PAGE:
impairments from disability consideration, the ALJ’s finding of
other severe impairments allowed him to continue to subsequent steps
of the determination process and his failure to list headaches as
severe does not constitute reversible error because, under the
Social Security regulations, the ALJ at later steps considers the
combined effect of all the claimant’s impairments.”) (emphasis in
Based on a thorough review of the record in this case, the
Court finds that the ALJ’s determination that Plaintiff’s ADHD and
learning disorder were non-severe is not supported by substantial
The record shows that Plaintiff was diagnosed with ADHD
in January 2012 and prescribed Adderall.6
(Doc. 11 at 246-47).
2012 and 2013, Plaintiff’s activity analysis repeatedly was found
to be “abnormal,” prompting recommendations from his treatment
Consultative psychologist, Dr. Jack Carney, Ph.D., noted that
Plaintiff reported being on medication for inattention since he was
five years old. (Doc. 11 at 281).
provider that he needed behavioral modification and family therapy,
as well as medication.
(Id. at 249-50, 252-53, 256).
Plaintiff was diagnosed with a learning disorder in 2005. (Id.
Plaintiff’s school records show that he completed high
kindergarten through twelfth grade; he failed the second grade; he
received a certificate of completion, not a diploma; and his grades
(Id. at 57, 106, 233-37, 278).
Ph.D., examined Plaintiff on November 17, 2014, and found that he
was unable to do simple math; he could count backward from twenty
to one but was unable to spell “world” forward or backward; his
recent and remote memory was normal, but he had problems with
immediate memory, recalling only one of three items after five
abnormal, and his judgment/insight “seemed impaired,” although his
thought process and content were normal.
(Id. at 277-80).
Carney opined that Plaintiff functioned in the borderline range of
intelligence and noted that, while there did not appear to be a
lifelong history of mental retardation, there appeared to be a
While the ALJ observed that Plaintiff was able to handle a
course load of five classes per term in high school, taking such
classes as World History, United States History, English, Biology,
and Math, the record shows that Plaintiff made F’s and D’s in World
History, a D in United States History, F’s and D’s in English, F’s
and D’s in Biology, and F’s and D’s in math. (Doc. 11 at 31, 237).
history of “mental slowness.”
(Id. at 280).
Dr. Carney noted
Plaintiff’s reports that he is not afraid of people but does not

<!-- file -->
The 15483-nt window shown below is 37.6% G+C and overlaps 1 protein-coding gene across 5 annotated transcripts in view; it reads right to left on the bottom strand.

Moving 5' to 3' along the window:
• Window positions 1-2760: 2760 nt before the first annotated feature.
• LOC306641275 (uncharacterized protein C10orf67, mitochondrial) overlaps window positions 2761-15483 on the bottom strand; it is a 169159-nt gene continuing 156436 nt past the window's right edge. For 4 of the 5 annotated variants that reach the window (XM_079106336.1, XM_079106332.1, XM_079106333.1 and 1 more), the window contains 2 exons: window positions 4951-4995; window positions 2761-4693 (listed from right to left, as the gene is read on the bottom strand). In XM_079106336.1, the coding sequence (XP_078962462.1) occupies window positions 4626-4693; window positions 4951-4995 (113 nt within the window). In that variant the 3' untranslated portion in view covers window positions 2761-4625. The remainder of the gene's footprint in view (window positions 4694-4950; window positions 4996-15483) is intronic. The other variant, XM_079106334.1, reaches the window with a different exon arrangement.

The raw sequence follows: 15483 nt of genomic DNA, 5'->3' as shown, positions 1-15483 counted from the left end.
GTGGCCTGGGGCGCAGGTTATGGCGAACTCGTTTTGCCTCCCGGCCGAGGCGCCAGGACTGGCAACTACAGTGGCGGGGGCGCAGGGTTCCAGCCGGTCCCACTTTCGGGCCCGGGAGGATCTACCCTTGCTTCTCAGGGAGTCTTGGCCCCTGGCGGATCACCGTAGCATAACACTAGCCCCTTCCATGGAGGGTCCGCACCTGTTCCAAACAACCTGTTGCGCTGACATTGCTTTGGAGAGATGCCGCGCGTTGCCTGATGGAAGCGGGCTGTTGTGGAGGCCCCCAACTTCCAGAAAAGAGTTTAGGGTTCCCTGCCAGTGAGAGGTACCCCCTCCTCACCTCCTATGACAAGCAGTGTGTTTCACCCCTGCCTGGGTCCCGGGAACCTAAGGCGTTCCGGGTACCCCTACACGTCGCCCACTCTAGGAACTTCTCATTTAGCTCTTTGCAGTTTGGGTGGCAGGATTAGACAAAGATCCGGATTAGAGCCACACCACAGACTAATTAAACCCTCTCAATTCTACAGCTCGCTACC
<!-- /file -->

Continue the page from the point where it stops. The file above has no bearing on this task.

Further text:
concentrating, struggles with reading and writing, and is very slow.
inattentive type, and his prognosis was that “a favorable outcome
is not expected”.
He also noted that Plaintiff had been on
medication for inattention since he was five years old and was still
struggling with symptoms of inattention.8
(Id. at 281).
further opined that Plaintiff “does not appear to possess the
ability to understand, carry out and remember instructions, and
pressures in a work setting” and is not capable of managing funds.
Dr. Carney found that Plaintiff was cooperative and a
In addition, in November 2014, State Agency reviewer, Dr.
difficulties in maintaining concentration, persistence, or pace;
that Plaintiff was moderately limited in his ability to understand
and remember detailed instructions, in his ability to carry out
detailed instructions, in his ability to maintain attention and
concentration for extended periods, and in his ability to respond
Plaintiff testified that he no longer takes Adderall because
he cannot afford it. (Doc. 11 at 57).
appropriately to changes in the work setting, but that he should be
able to carry out short and simple job instructions and attend and
concentrate for two hour periods.9
(Id. at 110-11).
The record also shows that Plaintiff has a driver’s license
and drives on occasion.
However, he passed only the oral driver’s
test, not the written test.
(Id. at 56-57).
had to read the test to him.
(Id. at 57).
The driving instructor
In addition, Plaintiff
attempted to obtain a job through Goodwill Easter Seals’ vocational
rehabilitation program but was unable to pass the test because he
could not read it.
(Id. at 56).
Based on the foregoing, the Court finds that substantial
evidence does not support the ALJ’s finding that Plaintiff’s ADHD
and learning disorder are non-severe impairments.
However, the ALJ
found, at step two of the sequential evaluation process, that
Plaintiff did have the severe impairment of obesity, and continued
with the sequential analysis.
Therefore, any error in failing to
find that Plaintiff’s ADHD and learning disorder were also severe
impairments was harmless, for purposes of the step two analysis,
learning disorder in assessing his RFC. (Doc. 11 at 36). See Gray
v. Commissioner of Soc. Sec., 550 Fed. Appx. 850, 853-54 (11th Cir.
2013) (per curiam); see Packer v. Commissioner, Soc. Sec. Admin.,
Koulianos noted that Plaintiff had previous full-scale IQ
scores of 76 and 83. (Doc. 11 at 106).
542 Fed. Appx. 890, 892 (11th Cir. 2013) (per curiam); Heatly v.
Commissioner of Soc. Sec., 382 Fed. Appx. 823, 824-25 (11th Cir.
2010) (per curiam).
B. Substantial evidence does not support the
Residual Functional Capacity (“RFC”).
Residual functional capacity is a measure of what Plaintiff
can do despite his or her credible limitations.
See 20 C.F.R. §
capacity are reserved for the ALJ, and the assessment is to be based
upon all the relevant evidence of a claimant’s remaining ability to
work despite his or her impairments and must be supported by
See Beech v. Apfel, 100 F. Supp. 2d 1323,
1331 (S.D. Ala. 2000) (citing 20 C.F.R. § 404.1546 and Lewis v.
Callahan, 125 F.3d 1436, 1440 (11th Cir. 1997)); Saunders v. Astrue,